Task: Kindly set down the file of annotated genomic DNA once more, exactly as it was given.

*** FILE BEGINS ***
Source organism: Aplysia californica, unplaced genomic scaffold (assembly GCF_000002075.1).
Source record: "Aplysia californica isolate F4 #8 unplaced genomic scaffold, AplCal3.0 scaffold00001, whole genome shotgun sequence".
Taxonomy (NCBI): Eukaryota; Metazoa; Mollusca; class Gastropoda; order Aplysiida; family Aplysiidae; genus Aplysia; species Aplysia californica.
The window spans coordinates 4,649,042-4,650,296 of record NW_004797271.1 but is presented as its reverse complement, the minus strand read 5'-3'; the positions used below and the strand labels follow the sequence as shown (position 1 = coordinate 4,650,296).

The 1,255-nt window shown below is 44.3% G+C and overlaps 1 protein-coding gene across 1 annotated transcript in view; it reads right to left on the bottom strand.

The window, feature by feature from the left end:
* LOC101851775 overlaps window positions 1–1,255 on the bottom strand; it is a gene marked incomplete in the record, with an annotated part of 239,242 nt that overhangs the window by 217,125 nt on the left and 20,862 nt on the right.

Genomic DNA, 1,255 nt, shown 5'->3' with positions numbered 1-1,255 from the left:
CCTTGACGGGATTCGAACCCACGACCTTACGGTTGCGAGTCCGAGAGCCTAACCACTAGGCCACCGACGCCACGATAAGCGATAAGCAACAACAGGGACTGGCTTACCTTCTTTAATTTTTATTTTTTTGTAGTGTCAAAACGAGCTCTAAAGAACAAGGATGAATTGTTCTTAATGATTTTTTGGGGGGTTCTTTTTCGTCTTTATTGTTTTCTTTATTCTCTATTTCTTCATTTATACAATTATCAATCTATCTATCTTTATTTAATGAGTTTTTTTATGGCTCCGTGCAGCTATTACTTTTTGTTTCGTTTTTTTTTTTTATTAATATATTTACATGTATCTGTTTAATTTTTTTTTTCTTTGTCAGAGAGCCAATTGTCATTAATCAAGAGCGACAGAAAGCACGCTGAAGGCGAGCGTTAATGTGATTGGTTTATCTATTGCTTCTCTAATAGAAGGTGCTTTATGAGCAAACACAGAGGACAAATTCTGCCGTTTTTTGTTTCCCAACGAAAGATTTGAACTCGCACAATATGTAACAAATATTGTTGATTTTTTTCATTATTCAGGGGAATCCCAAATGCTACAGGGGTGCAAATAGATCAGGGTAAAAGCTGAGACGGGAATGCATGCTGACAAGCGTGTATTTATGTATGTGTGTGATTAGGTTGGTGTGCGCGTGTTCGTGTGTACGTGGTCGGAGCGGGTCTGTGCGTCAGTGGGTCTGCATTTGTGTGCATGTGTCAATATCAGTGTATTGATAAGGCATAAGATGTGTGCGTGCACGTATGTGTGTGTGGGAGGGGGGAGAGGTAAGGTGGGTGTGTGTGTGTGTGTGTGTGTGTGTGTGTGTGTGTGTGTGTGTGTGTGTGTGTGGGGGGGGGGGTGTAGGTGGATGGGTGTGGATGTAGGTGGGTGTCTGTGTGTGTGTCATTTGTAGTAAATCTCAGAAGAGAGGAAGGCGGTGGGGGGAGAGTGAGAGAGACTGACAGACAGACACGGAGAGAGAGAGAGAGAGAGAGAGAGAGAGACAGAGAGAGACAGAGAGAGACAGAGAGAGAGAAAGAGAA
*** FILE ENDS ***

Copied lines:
Source organism: Aplysia californica, unplaced genomic scaffold (assembly GCF_000002075.1).
Source record: "Aplysia californica isolate F4 #8 unplaced genomic scaffold, AplCal3.0 scaffold00001, whole genome shotgun sequence".
Taxonomy (NCBI): Eukaryota; Metazoa; Mollusca; class Gastropoda; order Aplysiida; family Aplysiidae; genus Aplysia; species Aplysia californica.
The window spans coordinates 4,649,042-4,650,296 of record NW_004797271.1 but is presented as its reverse complement, the minus strand read 5'-3'; the positions used below and the strand labels follow the sequence as shown (position 1 = coordinate 4,650,296).

The 1,255-nt window shown below is 44.3% G+C and overlaps 1 protein-coding gene across 1 annotated transcript in view; it reads right to left on the bottom strand.

The window, feature by feature from the left end:
* LOC101851775 overlaps window positions 1–1,255 on the bottom strand; it is a gene marked incomplete in the record, with an annotated part of 239,242 nt that overhangs the window by 217,125 nt on the left and 20,862 nt on the right.

Genomic DNA, 1,255 nt, shown 5'->3' with positions numbered 1-1,255 from the left:
CCTTGACGGGATTCGAACCCACGACCTTACGGTTGCGAGTCCGAGAGCCTAACCACTAGGCCACCGACGCCACGATAAGCGATAAGCAACAACAGGGACTGGCTTACCTTCTTTAATTTTTATTTTTTTGTAGTGTCAAAACGAGCTCTAAAGAACAAGGATGAATTGTTCTTAATGATTTTTTGGGGGGTTCTTTTTCGTCTTTATTGTTTTCTTTATTCTCTATTTCTTCATTTATACAATTATCAATCTATCTATCTTTATTTAATGAGTTTTTTTATGGCTCCGTGCAGCTATTACTTTTTGTTTCGTTTTTTTTTTTTATTAATATATTTACATGTATCTGTTTAATTTTTTTTTTCTTTGTCAGAGAGCCAATTGTCATTAATCAAGAGCGACAGAAAGCACGCTGAAGGCGAGCGTTAATGTGATTGGTTTATCTATTGCTTCTCTAATAGAAGGTGCTTTATGAGCAAACACAGAGGACAAATTCTGCCGTTTTTTGTTTCCCAACGAAAGATTTGAACTCGCACAATATGTAACAAATATTGTTGATTTTTTTCATTATTCAGGGGAATCCCAAATGCTACAGGGGTGCAAATAGATCAGGGTAAAAGCTGAGACGGGAATGCATGCTGACAAGCGTGTATTTATGTATGTGTGTGATTAGGTTGGTGTGCGCGTGTTCGTGTGTACGTGGTCGGAGCGGGTCTGTGCGTCAGTGGGTCTGCATTTGTGTGCATGTGTCAATATCAGTGTATTGATAAGGCATAAGATGTGTGCGTGCACGTATGTGTGTGTGGGAGGGGGGAGAGGTAAGGTGGGTGTGTGTGTGTGTGTGTGTGTGTGTGTGTGTGTGTGTGTGTGTGTGTGTGTGTGGGGGGGGGGGTGTAGGTGGATGGGTGTGGATGTAGGTGGGTGTCTGTGTGTGTGTCATTTGTAGTAAATCTCAGAAGAGAGGAAGGCGGTGGGGGGAGAGTGAGAGAGACTGACAGACAGACACGGAGAGAGAGAGAGAGAGAGAGAGAGAGAGACAGAGAGAGACAGAGAGAGACAGAGAGAGAGAAAGAGAA